Political Sociology: A Reader

By S. N. Eisenstadt | Go to book overview

money and energy in perfecting its means of self‐ defence against possible attacks by man and beast that it has none left for its scientific purpose. One must risk something: Plato would have sacrificed all freedom and variety on the altar of wisdom and virtue; the Athenians deliberately risked security for the sake of the freedom and variety of life and thought which they prized so highly. They succumbed to the attacks of Philip because he was a better statesman and a better general than anyone they could produce. True: but at least it was Athens which succumbed, not an altered city which, in a vain attempt at efficiency for the sake of security, had tried to imitate a system which was her mortal enemy.


NOTES
1.
A paper read before the Hellenic Society in May, 1949.
2.
viii, 72, 1.
3.
20 Sept., 1948.
4.
viii, 66, 3.
5.
Sophocles, Oedipus Tyrannus, 530.
6.
Orestes, 918-921.
7.
Suppliants, 420-442.
8.
Demosthenes, xivii, 82.
9.
Peace, 615-618.
10.
There were ten of these "presiding committees"; so in a year of 365 days, half would serve for 36, half for 37 days. (At other times a lunar calendar was in use, with many resulting complexities.)
11.
See on this Plato, Gorgias, 455 B-C, 514 A-E.
12.
The assembly met in the open, on a somewhat exposed hillside. "Bad omens" might be rain or a gale.
13.
For these see Tod, Greek Historical Inscriptions, ii, Nos. 118, 123, 135, 136, 142, 162.

27
Some Aspects of Oligarchical, Dictatorial, and
Popular Signorie in Florence, 1282-1382 1

Marvin B. Becker

This paper attempts to differentiate the forms of political regime that held sway in the city of Florence over the century following the formation of the Florentine constitution in 1282. It aims to establish certain pragmatic criteria for distinguishing between these Signorie, and to incorporate these into a framework that may be of some value in subsequent comparative study of the politics of the Italian city state in the later Middle Ages. The method employed is inductive. The more conventional deductive approach is rejected because the setting up of definitions at the outset is likely to create the illusion that political forms existed in a pure state. Dictatorship, oligarchy and popular government did not exist in the form of "ideal types" but rather were characterized by frequent changes of form and function. During periods of challenge and struggle their true nature became more clearly discernible than in eras of relative quiescence and this fact in part explains the conflicting interpretations that have arisen. 2 ...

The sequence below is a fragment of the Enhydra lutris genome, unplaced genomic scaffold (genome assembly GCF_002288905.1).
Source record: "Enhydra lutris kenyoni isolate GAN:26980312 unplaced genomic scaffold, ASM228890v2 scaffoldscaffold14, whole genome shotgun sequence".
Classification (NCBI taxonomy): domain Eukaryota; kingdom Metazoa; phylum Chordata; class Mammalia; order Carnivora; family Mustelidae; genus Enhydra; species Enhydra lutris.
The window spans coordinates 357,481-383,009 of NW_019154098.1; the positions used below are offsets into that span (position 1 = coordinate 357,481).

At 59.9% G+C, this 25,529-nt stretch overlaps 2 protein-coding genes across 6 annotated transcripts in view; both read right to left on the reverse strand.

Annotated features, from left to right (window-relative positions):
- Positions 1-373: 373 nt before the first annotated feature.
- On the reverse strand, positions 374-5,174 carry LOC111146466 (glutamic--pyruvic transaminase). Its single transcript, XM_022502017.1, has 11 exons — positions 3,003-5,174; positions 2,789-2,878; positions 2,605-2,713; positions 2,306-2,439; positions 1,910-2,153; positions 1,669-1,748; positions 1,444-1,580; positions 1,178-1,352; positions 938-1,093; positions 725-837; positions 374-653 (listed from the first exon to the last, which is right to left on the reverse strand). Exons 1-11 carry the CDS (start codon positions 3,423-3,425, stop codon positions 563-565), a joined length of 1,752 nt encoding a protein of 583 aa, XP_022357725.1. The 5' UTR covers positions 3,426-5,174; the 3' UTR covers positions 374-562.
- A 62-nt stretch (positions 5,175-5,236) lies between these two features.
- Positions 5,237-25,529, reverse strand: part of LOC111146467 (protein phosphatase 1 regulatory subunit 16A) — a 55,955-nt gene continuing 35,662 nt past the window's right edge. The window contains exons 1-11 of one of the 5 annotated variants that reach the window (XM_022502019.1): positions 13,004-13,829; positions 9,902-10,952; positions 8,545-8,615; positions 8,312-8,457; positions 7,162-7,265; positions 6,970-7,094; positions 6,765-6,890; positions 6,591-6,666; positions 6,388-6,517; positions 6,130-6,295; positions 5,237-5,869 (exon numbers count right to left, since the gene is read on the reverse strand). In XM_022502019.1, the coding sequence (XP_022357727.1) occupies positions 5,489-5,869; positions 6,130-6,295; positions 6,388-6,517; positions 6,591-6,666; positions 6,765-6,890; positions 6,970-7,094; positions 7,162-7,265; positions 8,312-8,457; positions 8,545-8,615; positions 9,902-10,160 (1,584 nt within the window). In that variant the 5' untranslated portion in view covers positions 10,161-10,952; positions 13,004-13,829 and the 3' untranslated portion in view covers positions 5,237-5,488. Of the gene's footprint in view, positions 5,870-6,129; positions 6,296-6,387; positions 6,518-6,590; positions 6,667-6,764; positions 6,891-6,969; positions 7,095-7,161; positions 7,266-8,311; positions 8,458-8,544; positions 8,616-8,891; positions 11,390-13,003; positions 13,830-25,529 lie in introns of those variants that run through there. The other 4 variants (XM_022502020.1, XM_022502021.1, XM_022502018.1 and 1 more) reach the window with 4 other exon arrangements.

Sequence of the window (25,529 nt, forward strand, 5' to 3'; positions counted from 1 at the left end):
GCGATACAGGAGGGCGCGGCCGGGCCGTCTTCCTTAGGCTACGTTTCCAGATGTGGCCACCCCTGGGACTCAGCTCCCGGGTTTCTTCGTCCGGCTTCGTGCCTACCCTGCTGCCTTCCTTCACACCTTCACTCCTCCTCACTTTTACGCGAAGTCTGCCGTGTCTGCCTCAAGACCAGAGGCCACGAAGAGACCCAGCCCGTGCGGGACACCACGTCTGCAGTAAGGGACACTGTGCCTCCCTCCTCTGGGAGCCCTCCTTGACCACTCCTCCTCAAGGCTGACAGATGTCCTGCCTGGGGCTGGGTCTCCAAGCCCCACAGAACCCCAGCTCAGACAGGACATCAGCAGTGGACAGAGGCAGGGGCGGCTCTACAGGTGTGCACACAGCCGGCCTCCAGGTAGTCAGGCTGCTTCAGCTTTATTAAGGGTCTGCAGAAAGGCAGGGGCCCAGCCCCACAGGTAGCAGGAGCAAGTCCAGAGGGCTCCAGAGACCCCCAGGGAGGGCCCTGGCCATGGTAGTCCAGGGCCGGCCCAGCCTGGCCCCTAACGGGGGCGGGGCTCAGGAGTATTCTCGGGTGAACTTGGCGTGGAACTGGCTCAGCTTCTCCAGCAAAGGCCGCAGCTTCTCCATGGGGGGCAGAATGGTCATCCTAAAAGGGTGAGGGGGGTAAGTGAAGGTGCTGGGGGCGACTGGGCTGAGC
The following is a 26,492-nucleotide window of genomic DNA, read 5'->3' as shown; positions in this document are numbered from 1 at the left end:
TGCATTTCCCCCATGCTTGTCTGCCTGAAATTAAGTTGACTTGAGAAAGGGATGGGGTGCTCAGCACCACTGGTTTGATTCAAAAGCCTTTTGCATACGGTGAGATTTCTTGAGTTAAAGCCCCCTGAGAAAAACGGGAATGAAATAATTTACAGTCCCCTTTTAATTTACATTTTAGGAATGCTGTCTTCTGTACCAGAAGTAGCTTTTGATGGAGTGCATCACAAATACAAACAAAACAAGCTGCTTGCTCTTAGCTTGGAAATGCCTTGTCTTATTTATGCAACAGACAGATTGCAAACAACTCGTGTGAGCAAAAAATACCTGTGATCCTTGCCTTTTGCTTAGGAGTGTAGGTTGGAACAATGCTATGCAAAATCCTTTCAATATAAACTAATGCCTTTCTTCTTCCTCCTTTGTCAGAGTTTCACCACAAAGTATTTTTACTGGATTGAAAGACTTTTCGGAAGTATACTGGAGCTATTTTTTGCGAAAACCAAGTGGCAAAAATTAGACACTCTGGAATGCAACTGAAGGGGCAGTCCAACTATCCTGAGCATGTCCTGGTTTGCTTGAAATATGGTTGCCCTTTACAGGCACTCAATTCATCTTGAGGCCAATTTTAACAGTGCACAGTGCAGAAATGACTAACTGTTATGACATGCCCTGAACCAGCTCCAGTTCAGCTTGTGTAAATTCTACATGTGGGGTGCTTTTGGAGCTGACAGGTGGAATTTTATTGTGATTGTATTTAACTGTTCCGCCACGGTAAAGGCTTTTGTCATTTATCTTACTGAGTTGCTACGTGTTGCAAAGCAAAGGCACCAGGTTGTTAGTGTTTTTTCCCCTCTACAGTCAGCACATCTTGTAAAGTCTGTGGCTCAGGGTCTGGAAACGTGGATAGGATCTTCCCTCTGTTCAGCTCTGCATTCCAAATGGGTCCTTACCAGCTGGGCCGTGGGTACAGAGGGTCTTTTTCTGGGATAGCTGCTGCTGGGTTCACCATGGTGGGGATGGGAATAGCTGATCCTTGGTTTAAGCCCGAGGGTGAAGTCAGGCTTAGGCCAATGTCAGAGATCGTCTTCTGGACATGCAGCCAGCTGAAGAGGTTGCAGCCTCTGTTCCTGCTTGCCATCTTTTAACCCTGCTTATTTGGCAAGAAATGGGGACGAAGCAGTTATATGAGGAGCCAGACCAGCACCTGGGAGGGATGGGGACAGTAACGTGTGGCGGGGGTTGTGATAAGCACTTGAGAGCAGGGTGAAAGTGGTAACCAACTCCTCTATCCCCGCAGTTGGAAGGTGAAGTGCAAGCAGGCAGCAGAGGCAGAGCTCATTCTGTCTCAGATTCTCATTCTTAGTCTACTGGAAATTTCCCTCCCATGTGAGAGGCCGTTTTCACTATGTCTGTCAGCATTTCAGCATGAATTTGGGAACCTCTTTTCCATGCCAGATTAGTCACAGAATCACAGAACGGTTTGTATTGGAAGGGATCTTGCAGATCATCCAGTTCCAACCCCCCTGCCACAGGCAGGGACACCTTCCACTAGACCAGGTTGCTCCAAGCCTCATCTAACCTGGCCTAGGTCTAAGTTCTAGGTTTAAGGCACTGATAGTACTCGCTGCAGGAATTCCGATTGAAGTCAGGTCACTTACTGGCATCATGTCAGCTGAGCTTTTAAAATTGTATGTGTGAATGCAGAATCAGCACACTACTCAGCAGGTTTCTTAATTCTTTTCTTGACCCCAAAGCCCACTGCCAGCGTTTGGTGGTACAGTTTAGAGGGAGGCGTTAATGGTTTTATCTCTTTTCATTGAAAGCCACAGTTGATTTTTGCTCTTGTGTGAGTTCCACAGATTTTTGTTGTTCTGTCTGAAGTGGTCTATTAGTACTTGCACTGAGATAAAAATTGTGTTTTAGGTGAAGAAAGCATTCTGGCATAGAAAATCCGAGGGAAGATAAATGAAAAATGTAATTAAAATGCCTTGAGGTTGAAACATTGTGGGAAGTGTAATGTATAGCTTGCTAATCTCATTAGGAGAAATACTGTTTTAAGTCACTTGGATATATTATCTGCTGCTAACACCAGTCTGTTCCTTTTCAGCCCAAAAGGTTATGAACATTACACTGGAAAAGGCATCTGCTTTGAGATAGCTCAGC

One of the most pronounced tendencies of popular government was its penchant for legal reforms and the impartial administration of justice. Gente nuova and public-spirited patricians joined forces to mitigate certain of the inequities of the prevailing legal system in the interest of protecting "the poor and the weak." These enactments read like a page from the chronicle of the gentle Dino Compagni and one is not surprised to discover that this good burgher and his friend, Giano della Bella, were in the vanguard of those who sponsored these humanitarian reforms. 3 Programs of this type have been variously interpreted and those who served in the Signoria during these intervals have been credited with altruistic and democratic proclivities for which there is little evidence. Modern historians have attempted to demonstrate that these acts were calculated to better the lot of the Florentine working class. 4 While it is unquestionably true that the masses stood to benefit from these measures, their lot, as workers, was actually worsened, at times, under the hegemony of popular Signorie. Not only were important concessions annulled, but the authority of the guild

____________________
From Marvin B. Becker, "Some Aspects of Oligarchical, Dictatorial and Popular Signorie in Florence, 1282-1382," Comparative Studies in Society and History, II (1960), 421, 427-437. Reprinted by permission of the publisher.

-211-

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